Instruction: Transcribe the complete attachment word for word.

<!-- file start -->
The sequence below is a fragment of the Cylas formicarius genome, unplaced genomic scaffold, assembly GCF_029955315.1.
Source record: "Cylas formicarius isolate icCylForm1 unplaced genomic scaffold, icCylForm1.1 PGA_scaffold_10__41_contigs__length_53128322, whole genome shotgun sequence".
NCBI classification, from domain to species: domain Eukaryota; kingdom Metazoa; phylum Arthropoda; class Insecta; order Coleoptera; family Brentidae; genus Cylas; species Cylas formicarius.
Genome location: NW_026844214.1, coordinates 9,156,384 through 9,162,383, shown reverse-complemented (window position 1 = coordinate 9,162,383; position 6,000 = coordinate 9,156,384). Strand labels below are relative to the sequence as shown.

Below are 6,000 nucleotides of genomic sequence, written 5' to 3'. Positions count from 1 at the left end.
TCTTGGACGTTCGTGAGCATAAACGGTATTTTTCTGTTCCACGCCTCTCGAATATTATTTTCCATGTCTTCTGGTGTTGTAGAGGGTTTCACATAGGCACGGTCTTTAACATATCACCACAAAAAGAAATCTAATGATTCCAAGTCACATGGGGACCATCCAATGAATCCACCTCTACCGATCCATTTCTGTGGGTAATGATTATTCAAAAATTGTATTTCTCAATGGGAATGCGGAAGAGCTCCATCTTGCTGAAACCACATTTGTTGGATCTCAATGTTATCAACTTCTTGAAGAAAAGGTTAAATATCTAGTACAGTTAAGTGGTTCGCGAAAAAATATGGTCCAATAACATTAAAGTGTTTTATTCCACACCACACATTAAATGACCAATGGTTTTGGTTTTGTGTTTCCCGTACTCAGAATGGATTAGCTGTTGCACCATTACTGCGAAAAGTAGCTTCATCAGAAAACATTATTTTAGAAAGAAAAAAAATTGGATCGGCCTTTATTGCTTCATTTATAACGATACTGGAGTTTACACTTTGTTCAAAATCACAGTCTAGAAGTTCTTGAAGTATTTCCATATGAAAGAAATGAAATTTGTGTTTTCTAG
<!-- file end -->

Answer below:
The sequence below is a fragment of the Cylas formicarius genome, unplaced genomic scaffold, assembly GCF_029955315.1.
Source record: "Cylas formicarius isolate icCylForm1 unplaced genomic scaffold, icCylForm1.1 PGA_scaffold_10__41_contigs__length_53128322, whole genome shotgun sequence".
NCBI classification, from domain to species: domain Eukaryota; kingdom Metazoa; phylum Arthropoda; class Insecta; order Coleoptera; family Brentidae; genus Cylas; species Cylas formicarius.
Genome location: NW_026844214.1, coordinates 9,156,384 through 9,162,383, shown reverse-complemented (window position 1 = coordinate 9,162,383; position 6,000 = coordinate 9,156,384). Strand labels below are relative to the sequence as shown.

Below are 6,000 nucleotides of genomic sequence, written 5' to 3'. Positions count from 1 at the left end.
TCTTGGACGTTCGTGAGCATAAACGGTATTTTTCTGTTCCACGCCTCTCGAATATTATTTTCCATGTCTTCTGGTGTTGTAGAGGGTTTCACATAGGCACGGTCTTTAACATATCACCACAAAAAGAAATCTAATGATTCCAAGTCACATGGGGACCATCCAATGAATCCACCTCTACCGATCCATTTCTGTGGGTAATGATTATTCAAAAATTGTATTTCTCAATGGGAATGCGGAAGAGCTCCATCTTGCTGAAACCACATTTGTTGGATCTCAATGTTATCAACTTCTTGAAGAAAAGGTTAAATATCTAGTACAGTTAAGTGGTTCGCGAAAAAATATGGTCCAATAACATTAAAGTGTTTTATTCCACACCACACATTAAATGACCAATGGTTTTGGTTTTGTGTTTCCCGTACTCAGAATGGATTAGCTGTTGCACCATTACTGCGAAAAGTAGCTTCATCAGAAAACATTATTTTAGAAAGAAAAAAAATTGGATCGGCCTTTATTGCTTCATTTATAACGATACTGGAGTTTACACTTTGTTCAAAATCACAGTCTAGAAGTTCTTGAAGTATTTCCATATGAAAGAAATGAAATTTGTGTTTTCTAG